Pete Warden

A former Apple engineer, Pete Warden is the founder of OpenHeatMap, and writes on large-scale data processing and visualization.

Why deep belief matters so much

We’re entering a new world where computers can see.

If you’re a programmer who reads the Internet, you’ll have heard of deep belief networks. Google loves them, Facebook just hired one of the pioneers to lead a new group, and they win Kaggle competitions. I’ve been using deep belief networks extensively for image recognition at Jetpac across hundreds of millions of Instagram photos, and the…
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How to analyze 100 million images for $624

There's a lot of new ground to be explored in large-scale image processing.

Jetpac is building a modern version of Yelp, using big data rather than user reviews. People are taking more than a billion photos every single day, and many of these are shared publicly on social networks. We analyze these pictures to discover what they can tell us about bars, restaurants, hotels, and other venues around the world —…
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How to create a visualization

How to create a visualization

Pete Warden walks through the steps behind his latest Facebook visualization.

Creating a visualization requires more than just data and imagery. Pete Warden outlines the process and actions that drove his new Facebook visualization project.

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3 ideas you should steal from HubSpot

3 ideas you should steal from HubSpot

HubSpot has found the sweet spot between data, education and customer loyalty.

HubSpot's location (near Boston) and its target market (small businesses) may keep it under the radar of Silicon Valley, but the company's approach to data products and customer empowerment are worthy of attention.

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Lessons of the Victorian data revolution

Lessons of the Victorian data revolution

Transaction costs, crowdsourcing, and the persuasiveness of data were all in play long ago.

Examples from the Victorian era show that if we're going to improve the world with data, it's absolutely essential we stay grounded in reality.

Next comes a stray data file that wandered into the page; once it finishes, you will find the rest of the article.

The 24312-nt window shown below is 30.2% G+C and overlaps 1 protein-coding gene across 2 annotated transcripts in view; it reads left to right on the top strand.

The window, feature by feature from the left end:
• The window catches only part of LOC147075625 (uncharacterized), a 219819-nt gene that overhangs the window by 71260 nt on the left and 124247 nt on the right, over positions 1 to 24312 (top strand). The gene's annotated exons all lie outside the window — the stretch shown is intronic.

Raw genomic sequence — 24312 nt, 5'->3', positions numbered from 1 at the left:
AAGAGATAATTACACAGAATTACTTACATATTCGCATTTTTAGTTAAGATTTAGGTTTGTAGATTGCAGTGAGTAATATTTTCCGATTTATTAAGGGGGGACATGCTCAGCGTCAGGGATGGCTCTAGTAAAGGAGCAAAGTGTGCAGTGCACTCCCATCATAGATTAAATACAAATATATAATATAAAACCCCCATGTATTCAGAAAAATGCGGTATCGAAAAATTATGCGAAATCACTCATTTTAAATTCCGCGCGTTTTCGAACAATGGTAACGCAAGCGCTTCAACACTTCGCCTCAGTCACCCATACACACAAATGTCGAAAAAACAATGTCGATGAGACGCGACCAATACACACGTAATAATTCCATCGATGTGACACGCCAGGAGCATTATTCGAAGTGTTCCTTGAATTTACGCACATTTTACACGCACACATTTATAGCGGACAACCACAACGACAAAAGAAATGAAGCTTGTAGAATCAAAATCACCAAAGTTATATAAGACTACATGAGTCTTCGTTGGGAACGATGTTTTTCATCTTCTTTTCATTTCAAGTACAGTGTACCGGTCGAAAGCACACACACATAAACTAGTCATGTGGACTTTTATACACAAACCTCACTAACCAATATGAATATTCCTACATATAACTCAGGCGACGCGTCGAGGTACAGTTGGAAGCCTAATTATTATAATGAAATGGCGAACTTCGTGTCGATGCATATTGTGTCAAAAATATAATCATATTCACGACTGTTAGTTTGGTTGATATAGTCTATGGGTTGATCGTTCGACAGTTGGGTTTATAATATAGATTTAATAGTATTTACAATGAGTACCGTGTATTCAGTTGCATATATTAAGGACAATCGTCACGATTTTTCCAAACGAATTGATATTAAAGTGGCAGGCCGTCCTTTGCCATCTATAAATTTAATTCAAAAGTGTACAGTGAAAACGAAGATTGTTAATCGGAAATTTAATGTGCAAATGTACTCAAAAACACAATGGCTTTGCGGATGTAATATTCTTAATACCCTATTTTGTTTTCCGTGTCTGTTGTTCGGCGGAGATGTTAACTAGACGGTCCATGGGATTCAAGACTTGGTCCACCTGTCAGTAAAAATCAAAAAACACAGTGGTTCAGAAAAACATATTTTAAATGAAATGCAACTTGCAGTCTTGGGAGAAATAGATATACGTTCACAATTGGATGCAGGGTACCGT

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Why you can't really anonymize your data

It's time to accept and work within the limits of data anonymization.

Because we now have so much data at our disposal, any dataset with a decent amount of information can be matched against identifiable public records. To keep datasets available, we must acknowledge that foolproof anonymization is an illusion.

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Why the term "data science" is flawed but useful

Counterpoints to four common data science criticisms.

While formal boundaries and professional criteria for "data science" remain undefined, here's why we should keep using the term.

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The iPhone tracking story, one week later

The iPhone tracking story, one week later

Apple issues a statement on location and says iOS fixes are coming soon.

Apple announces fixes and sheds more light on location data. Plus, a look at some of the reporting and potential applications that have popped up.

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Additional iPhone tracking research

Researchers and reporters are exploring many of the issues related to mobile location data.

The iPhone tracking story led to a host of related investigations. Here's a look at some of the latest developments.

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iPhone tracking: The day after

iPhone tracking: The day after

Analysis and criticism came in the wake of our iPhone tracking story.

The iPhone tracking story published here a few days ago struck an unexpected nerve. Here's a selection of the most interesting immediate reactions.

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